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Described by humorist James Thurber as "the outstanding single anticlimax in the English language"


A rhetorical term for an abrupt shift from a serious or noble tone to a less exalted one--often for comic effect. Adjective: anticlimactic.

A narrative anticlimax refers to an unexpected twist in the plot, an incident marked by a sudden diminishment of intensity or significance.

A common type of anticlimax is the figure of catacosmesis: the ordering of words from the most significant to the least significant. (The opposite of catacosmesis is auxesis.) See Examples and Observations, below.

See also:


From the Greek, "down a ladder"

Examples and Observations:

  • "The holy passion of Friendship is of so sweet and steady and loyal and enduring a nature that it will last through a whole lifetime, if not asked to lend money."
    (Mark Twain)

  • "In moments of crisis I size up the situation in a flash, set my teeth, contract my muscles, take a firm grip on myself and, without a tremor, always do the wrong thing."
    (George Bernard Shaw)

  • "The Grand Tour has been a tradition of newly rich countries ever since young British aristocrats took to the Continent in the eighteenth century, picking up languages, antiques, and venereal disease."
    (Evan Osnos, "The Grand Tour." The New Yorker, April 18, 2011)

  • "Jones was having his first date with Miss Smith and was utterly captivated by her. She was beautiful, and intelligent as well, and as dinner proceeded, he was further impressed by her faultless taste.

    "As he hesitated over the after-dinner drink, she intervened to say, 'Oh, let’s have sherry rather than brandy by all means. When I sip sherry, it seems to me that I am transported from the everyday scenes by which I may, at that moment, be surrounded. The flavor, the aroma, bring to mind irresistibly--for what reason I know not--a kind of faerie bit of nature: a hilly field bathed in soft sunshine, a clump of trees in the middle distance, a small brook curving across the scene, nearly at my feet. This, together with the fancied drowsy sound of insects and distant lowing of cattle, brings to my mind a kind of warmth, peace, and serenity, a sort of dovetailing of the world into a beautiful entirety. Brandy, on the other hand, makes me fart.'"
    (Isaac Asimov, Isaac Asimov's Treasury of Humor. Houghton Mifflin, 1971)

  • "Not only is there no God, but try getting a plumber on weekends."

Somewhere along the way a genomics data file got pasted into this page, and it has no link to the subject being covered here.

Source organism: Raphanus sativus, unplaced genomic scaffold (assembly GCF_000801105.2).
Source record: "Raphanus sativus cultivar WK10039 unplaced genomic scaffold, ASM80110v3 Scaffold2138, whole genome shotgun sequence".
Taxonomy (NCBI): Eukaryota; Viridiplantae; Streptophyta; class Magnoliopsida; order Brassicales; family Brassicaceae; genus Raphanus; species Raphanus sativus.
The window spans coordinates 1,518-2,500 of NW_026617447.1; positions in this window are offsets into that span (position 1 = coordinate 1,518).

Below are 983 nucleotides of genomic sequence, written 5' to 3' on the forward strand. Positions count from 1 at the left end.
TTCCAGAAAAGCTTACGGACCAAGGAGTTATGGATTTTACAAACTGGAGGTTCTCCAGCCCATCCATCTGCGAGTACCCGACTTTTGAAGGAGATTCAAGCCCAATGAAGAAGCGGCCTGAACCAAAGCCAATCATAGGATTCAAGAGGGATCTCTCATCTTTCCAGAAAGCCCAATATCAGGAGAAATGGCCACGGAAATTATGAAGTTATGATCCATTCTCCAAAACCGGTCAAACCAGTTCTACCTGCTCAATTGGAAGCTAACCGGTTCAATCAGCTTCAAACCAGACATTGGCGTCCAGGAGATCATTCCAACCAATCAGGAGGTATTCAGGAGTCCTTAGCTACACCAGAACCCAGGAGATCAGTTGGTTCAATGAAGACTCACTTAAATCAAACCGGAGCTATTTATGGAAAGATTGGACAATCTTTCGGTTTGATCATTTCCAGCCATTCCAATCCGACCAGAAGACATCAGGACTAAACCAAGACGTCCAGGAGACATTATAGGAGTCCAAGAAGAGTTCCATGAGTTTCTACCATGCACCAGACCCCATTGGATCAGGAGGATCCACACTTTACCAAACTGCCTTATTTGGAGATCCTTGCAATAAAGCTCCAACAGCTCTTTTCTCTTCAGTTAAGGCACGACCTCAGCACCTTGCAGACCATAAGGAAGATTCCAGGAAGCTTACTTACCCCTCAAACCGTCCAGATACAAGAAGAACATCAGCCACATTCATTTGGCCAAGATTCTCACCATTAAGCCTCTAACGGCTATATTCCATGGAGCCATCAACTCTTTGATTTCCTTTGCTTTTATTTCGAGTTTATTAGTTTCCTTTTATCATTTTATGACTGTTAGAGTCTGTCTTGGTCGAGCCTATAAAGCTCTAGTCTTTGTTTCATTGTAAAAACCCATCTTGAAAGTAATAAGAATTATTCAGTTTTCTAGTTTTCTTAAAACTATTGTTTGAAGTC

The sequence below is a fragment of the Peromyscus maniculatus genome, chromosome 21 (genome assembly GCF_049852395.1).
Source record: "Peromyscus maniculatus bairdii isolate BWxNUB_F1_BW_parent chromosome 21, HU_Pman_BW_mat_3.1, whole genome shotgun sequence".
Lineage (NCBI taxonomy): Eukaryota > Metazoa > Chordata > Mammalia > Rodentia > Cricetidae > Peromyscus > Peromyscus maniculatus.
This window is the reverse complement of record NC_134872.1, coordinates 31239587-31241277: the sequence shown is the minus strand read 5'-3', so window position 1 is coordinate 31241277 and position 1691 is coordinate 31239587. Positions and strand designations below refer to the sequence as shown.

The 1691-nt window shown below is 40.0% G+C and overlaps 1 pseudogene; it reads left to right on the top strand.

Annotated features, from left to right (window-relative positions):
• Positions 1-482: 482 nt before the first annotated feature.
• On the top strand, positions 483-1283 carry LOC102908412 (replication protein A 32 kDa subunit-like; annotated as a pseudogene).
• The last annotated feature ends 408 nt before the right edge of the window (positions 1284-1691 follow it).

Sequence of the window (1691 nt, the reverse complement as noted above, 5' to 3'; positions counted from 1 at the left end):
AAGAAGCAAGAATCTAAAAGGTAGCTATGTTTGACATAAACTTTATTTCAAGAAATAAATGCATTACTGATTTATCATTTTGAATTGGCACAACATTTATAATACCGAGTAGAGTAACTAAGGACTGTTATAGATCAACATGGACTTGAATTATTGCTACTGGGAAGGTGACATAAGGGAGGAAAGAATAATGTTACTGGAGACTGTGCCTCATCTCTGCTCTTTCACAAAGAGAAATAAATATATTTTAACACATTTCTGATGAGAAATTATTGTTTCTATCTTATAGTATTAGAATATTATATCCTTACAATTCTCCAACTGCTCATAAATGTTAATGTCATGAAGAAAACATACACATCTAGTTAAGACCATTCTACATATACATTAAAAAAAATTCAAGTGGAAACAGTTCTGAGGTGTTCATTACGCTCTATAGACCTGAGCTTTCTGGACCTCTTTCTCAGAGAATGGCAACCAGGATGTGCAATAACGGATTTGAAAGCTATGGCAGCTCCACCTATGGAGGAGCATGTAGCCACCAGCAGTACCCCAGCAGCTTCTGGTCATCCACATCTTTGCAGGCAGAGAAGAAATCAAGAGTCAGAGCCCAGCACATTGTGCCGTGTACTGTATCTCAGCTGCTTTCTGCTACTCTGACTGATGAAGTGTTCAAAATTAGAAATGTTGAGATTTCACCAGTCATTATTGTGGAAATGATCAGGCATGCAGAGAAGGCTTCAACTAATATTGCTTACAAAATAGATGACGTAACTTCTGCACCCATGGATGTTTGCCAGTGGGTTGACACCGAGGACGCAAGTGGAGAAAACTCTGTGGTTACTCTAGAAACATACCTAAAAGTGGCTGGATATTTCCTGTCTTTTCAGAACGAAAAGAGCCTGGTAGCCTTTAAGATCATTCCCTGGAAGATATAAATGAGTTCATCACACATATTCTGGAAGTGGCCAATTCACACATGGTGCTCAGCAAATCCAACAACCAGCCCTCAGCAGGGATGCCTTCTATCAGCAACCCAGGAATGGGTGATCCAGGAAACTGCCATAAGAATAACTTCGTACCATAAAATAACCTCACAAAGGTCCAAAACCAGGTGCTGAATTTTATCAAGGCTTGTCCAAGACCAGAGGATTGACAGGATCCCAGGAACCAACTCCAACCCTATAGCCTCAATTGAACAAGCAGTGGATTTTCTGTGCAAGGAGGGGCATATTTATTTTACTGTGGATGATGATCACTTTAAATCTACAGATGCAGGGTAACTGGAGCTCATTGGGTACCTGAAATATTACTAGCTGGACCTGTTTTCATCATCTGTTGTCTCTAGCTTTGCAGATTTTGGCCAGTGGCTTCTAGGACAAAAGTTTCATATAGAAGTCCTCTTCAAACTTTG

(Woody Allen)

  • "He died, like so many young men of his generation, he died before his time. In your wisdom, Lord, you took him, as you took so many bright flowering young men at Khe Sanh, at Langdok, at Hill 364. These young men gave their lives. And so would Donny. Donny, who loved bowling."
    (Walter Shobchak, played by John Goodman, as he prepares to spread Donny’s ashes, The Big Lebowski, 1998)

  • "And as I’m sinkin’
    The last thing that I think
    Is, did I pay my rent?"
    (Jim O'Rourke, "Ghost Ship in a Storm")

  • "He has seen the ravages of war, he has known natural catastrophes, he has been to singles bars."
    (Woody Allen, "Speech to the Graduates")

  • Kant on Anticlimax in Jokes
    "For [Immanuel] Kant, the incongruity in a joke was between the 'something' of the setup and the anticlimactic 'nothing' of the punch line; the ludicrous effect arises 'from the sudden transformation of a strained expectation into nothing.'"
    (Jim Holt, "You Must Be Kidding." The Guardian, Oct. 25, 2008)

  • Henry Peacham on Catacosmesis
    "Catacosmesis, in Latin ordo, is a meet placing of words among themselves, whereof there be two kinds, the one when the worthiest word is set first, which order is natural, as when we say: God and man, men and women, sun and moon, life and death. And also when that is first told that was first done, which is necessary and seemly. The other kind of order is artificial, and in form contrary to this, as when the worthiest or weightiest word is set last: for the cause of amplifying, which the rhetoricians call incrementum . . ..

    "The use of this first kind of order doth most properly serve to the property and elegancy of speech, and due observation of nature and dignity: which form is well represented in the civil and solemn customs of nations, where the worthiest persons are always first named and highest placed."
    (Henry Peacham, The Garden of Eloquence, 1577)
Pronunciation: ant-tee-CLI-max
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